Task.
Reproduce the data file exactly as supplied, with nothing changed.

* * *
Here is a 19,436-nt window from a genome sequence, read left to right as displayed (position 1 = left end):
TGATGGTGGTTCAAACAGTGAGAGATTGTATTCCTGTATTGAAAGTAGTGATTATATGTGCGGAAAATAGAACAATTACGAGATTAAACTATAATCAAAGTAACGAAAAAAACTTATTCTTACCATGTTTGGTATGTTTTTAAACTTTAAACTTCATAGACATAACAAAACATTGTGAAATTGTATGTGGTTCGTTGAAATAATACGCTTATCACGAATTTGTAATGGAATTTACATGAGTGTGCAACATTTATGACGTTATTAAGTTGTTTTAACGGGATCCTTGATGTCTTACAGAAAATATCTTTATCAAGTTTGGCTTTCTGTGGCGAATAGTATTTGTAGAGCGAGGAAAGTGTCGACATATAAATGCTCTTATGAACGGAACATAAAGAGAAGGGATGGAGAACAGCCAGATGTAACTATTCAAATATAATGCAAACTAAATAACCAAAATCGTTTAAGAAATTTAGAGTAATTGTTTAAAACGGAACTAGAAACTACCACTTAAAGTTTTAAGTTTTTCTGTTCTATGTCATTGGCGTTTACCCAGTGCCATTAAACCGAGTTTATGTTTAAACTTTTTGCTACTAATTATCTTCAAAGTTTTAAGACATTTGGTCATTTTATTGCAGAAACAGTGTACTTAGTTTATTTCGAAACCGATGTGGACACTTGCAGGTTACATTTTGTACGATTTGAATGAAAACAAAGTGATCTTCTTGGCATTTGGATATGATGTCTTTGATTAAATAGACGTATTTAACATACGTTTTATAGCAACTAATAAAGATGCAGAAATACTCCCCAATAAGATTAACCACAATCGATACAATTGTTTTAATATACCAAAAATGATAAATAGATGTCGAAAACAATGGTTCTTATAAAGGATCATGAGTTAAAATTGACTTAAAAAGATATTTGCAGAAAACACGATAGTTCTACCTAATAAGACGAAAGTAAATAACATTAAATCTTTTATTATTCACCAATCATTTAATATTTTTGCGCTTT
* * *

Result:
Here is a 19,436-nt window from a genome sequence, read left to right as displayed (position 1 = left end):
TGATGGTGGTTCAAACAGTGAGAGATTGTATTCCTGTATTGAAAGTAGTGATTATATGTGCGGAAAATAGAACAATTACGAGATTAAACTATAATCAAAGTAACGAAAAAAACTTATTCTTACCATGTTTGGTATGTTTTTAAACTTTAAACTTCATAGACATAACAAAACATTGTGAAATTGTATGTGGTTCGTTGAAATAATACGCTTATCACGAATTTGTAATGGAATTTACATGAGTGTGCAACATTTATGACGTTATTAAGTTGTTTTAACGGGATCCTTGATGTCTTACAGAAAATATCTTTATCAAGTTTGGCTTTCTGTGGCGAATAGTATTTGTAGAGCGAGGAAAGTGTCGACATATAAATGCTCTTATGAACGGAACATAAAGAGAAGGGATGGAGAACAGCCAGATGTAACTATTCAAATATAATGCAAACTAAATAACCAAAATCGTTTAAGAAATTTAGAGTAATTGTTTAAAACGGAACTAGAAACTACCACTTAAAGTTTTAAGTTTTTCTGTTCTATGTCATTGGCGTTTACCCAGTGCCATTAAACCGAGTTTATGTTTAAACTTTTTGCTACTAATTATCTTCAAAGTTTTAAGACATTTGGTCATTTTATTGCAGAAACAGTGTACTTAGTTTATTTCGAAACCGATGTGGACACTTGCAGGTTACATTTTGTACGATTTGAATGAAAACAAAGTGATCTTCTTGGCATTTGGATATGATGTCTTTGATTAAATAGACGTATTTAACATACGTTTTATAGCAACTAATAAAGATGCAGAAATACTCCCCAATAAGATTAACCACAATCGATACAATTGTTTTAATATACCAAAAATGATAAATAGATGTCGAAAACAATGGTTCTTATAAAGGATCATGAGTTAAAATTGACTTAAAAAGATATTTGCAGAAAACACGATAGTTCTACCTAATAAGACGAAAGTAAATAACATTAAATCTTTTATTATTCACCAATCATTTAATATTTTTGCGCTTT